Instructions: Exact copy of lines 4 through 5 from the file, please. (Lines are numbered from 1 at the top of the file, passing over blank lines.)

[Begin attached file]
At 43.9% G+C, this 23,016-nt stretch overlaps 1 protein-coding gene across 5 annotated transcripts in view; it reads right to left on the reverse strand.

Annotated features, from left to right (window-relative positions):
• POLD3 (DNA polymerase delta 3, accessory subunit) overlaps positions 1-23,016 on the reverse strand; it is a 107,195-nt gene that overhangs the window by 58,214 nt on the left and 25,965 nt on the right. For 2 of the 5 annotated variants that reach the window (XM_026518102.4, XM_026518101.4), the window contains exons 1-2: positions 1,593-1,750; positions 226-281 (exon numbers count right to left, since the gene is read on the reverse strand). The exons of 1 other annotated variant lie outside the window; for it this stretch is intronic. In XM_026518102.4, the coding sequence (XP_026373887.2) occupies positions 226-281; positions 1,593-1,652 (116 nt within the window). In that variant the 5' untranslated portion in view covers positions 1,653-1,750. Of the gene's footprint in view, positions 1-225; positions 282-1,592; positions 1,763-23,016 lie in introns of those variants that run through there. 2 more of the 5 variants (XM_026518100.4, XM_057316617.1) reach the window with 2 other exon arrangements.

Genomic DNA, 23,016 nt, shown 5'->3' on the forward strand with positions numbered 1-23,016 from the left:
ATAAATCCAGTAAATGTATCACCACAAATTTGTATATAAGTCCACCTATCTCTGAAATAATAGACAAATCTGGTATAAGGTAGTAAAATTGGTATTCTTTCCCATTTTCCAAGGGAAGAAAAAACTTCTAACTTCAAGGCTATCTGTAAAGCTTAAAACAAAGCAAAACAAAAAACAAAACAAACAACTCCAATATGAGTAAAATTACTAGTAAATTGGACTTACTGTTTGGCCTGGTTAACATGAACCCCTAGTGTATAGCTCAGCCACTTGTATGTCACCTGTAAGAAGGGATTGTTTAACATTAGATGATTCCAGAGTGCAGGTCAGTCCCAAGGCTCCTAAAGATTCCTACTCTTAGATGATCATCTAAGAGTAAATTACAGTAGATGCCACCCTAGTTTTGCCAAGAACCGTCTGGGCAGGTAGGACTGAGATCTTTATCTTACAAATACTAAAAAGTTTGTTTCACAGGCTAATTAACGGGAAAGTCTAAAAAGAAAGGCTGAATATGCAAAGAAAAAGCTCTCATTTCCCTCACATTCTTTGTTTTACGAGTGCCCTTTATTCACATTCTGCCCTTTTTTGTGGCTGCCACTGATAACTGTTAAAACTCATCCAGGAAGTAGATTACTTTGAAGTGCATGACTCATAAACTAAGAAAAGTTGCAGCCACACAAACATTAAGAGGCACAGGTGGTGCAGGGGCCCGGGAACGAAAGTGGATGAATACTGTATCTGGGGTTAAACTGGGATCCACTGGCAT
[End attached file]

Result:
Genomic DNA, 23,016 nt, shown 5'->3' on the forward strand with positions numbered 1-23,016 from the left:
ATAAATCCAGTAAATGTATCACCACAAATTTGTATATAAGTCCACCTATCTCTGAAATAATAGACAAATCTGGTATAAGGTAGTAAAATTGGTATTCTTTCCCATTTTCCAAGGGAAGAAAAAACTTCTAACTTCAAGGCTATCTGTAAAGCTTAAAACAAAGCAAAACAAAAAACAAAACAAACAACTCCAATATGAGTAAAATTACTAGTAAATTGGACTTACTGTTTGGCCTGGTTAACATGAACCCCTAGTGTATAGCTCAGCCACTTGTATGTCACCTGTAAGAAGGGATTGTTTAACATTAGATGATTCCAGAGTGCAGGTCAGTCCCAAGGCTCCTAAAGATTCCTACTCTTAGATGATCATCTAAGAGTAAATTACAGTAGATGCCACCCTAGTTTTGCCAAGAACCGTCTGGGCAGGTAGGACTGAGATCTTTATCTTACAAATACTAAAAAGTTTGTTTCACAGGCTAATTAACGGGAAAGTCTAAAAAGAAAGGCTGAATATGCAAAGAAAAAGCTCTCATTTCCCTCACATTCTTTGTTTTACGAGTGCCCTTTATTCACATTCTGCCCTTTTTTGTGGCTGCCACTGATAACTGTTAAAACTCATCCAGGAAGTAGATTACTTTGAAGTGCATGACTCATAAACTAAGAAAAGTTGCAGCCACACAAACATTAAGAGGCACAGGTGGTGCAGGGGCCCGGGAACGAAAGTGGATGAATACTGTATCTGGGGTTAAACTGGGATCCACTGGCAT